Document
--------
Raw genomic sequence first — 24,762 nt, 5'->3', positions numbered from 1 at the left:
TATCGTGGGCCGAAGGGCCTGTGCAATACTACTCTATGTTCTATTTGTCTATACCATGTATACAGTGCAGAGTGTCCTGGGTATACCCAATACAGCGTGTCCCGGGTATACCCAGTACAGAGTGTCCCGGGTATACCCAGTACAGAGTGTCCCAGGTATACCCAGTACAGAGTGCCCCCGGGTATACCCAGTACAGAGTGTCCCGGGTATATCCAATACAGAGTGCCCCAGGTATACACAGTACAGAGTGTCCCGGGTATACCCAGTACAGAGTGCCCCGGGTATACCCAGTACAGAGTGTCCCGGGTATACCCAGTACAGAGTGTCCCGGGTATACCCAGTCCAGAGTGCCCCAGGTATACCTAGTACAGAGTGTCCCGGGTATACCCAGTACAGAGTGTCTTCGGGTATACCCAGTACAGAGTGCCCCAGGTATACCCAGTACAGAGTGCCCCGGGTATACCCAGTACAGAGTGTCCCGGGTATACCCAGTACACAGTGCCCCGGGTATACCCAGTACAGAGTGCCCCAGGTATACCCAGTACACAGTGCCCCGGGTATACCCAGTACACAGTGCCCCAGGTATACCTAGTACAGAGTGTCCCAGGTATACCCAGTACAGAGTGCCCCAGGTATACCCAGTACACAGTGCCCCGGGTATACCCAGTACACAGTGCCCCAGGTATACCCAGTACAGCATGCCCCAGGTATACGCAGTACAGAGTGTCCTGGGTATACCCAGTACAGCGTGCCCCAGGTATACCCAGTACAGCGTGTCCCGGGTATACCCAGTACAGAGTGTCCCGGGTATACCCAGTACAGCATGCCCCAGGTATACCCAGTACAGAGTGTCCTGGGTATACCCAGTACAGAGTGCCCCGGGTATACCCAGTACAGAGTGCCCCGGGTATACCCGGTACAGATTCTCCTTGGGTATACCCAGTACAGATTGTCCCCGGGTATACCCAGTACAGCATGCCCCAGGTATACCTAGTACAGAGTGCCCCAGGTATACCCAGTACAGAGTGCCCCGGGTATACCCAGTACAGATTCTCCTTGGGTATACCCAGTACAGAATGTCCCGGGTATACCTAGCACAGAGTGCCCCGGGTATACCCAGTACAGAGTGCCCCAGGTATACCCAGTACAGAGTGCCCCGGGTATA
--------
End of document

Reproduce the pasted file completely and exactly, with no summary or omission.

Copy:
Raw genomic sequence first — 24,762 nt, 5'->3', positions numbered from 1 at the left:
TATCGTGGGCCGAAGGGCCTGTGCAATACTACTCTATGTTCTATTTGTCTATACCATGTATACAGTGCAGAGTGTCCTGGGTATACCCAATACAGCGTGTCCCGGGTATACCCAGTACAGAGTGTCCCGGGTATACCCAGTACAGAGTGTCCCAGGTATACCCAGTACAGAGTGCCCCCGGGTATACCCAGTACAGAGTGTCCCGGGTATATCCAATACAGAGTGCCCCAGGTATACACAGTACAGAGTGTCCCGGGTATACCCAGTACAGAGTGCCCCGGGTATACCCAGTACAGAGTGTCCCGGGTATACCCAGTACAGAGTGTCCCGGGTATACCCAGTCCAGAGTGCCCCAGGTATACCTAGTACAGAGTGTCCCGGGTATACCCAGTACAGAGTGTCTTCGGGTATACCCAGTACAGAGTGCCCCAGGTATACCCAGTACAGAGTGCCCCGGGTATACCCAGTACAGAGTGTCCCGGGTATACCCAGTACACAGTGCCCCGGGTATACCCAGTACAGAGTGCCCCAGGTATACCCAGTACACAGTGCCCCGGGTATACCCAGTACACAGTGCCCCAGGTATACCTAGTACAGAGTGTCCCAGGTATACCCAGTACAGAGTGCCCCAGGTATACCCAGTACACAGTGCCCCGGGTATACCCAGTACACAGTGCCCCAGGTATACCCAGTACAGCATGCCCCAGGTATACGCAGTACAGAGTGTCCTGGGTATACCCAGTACAGCGTGCCCCAGGTATACCCAGTACAGCGTGTCCCGGGTATACCCAGTACAGAGTGTCCCGGGTATACCCAGTACAGCATGCCCCAGGTATACCCAGTACAGAGTGTCCTGGGTATACCCAGTACAGAGTGCCCCGGGTATACCCAGTACAGAGTGCCCCGGGTATACCCGGTACAGATTCTCCTTGGGTATACCCAGTACAGATTGTCCCCGGGTATACCCAGTACAGCATGCCCCAGGTATACCTAGTACAGAGTGCCCCAGGTATACCCAGTACAGAGTGCCCCGGGTATACCCAGTACAGATTCTCCTTGGGTATACCCAGTACAGAATGTCCCGGGTATACCTAGCACAGAGTGCCCCGGGTATACCCAGTACAGAGTGCCCCAGGTATACCCAGTACAGAGTGCCCCGGGTATA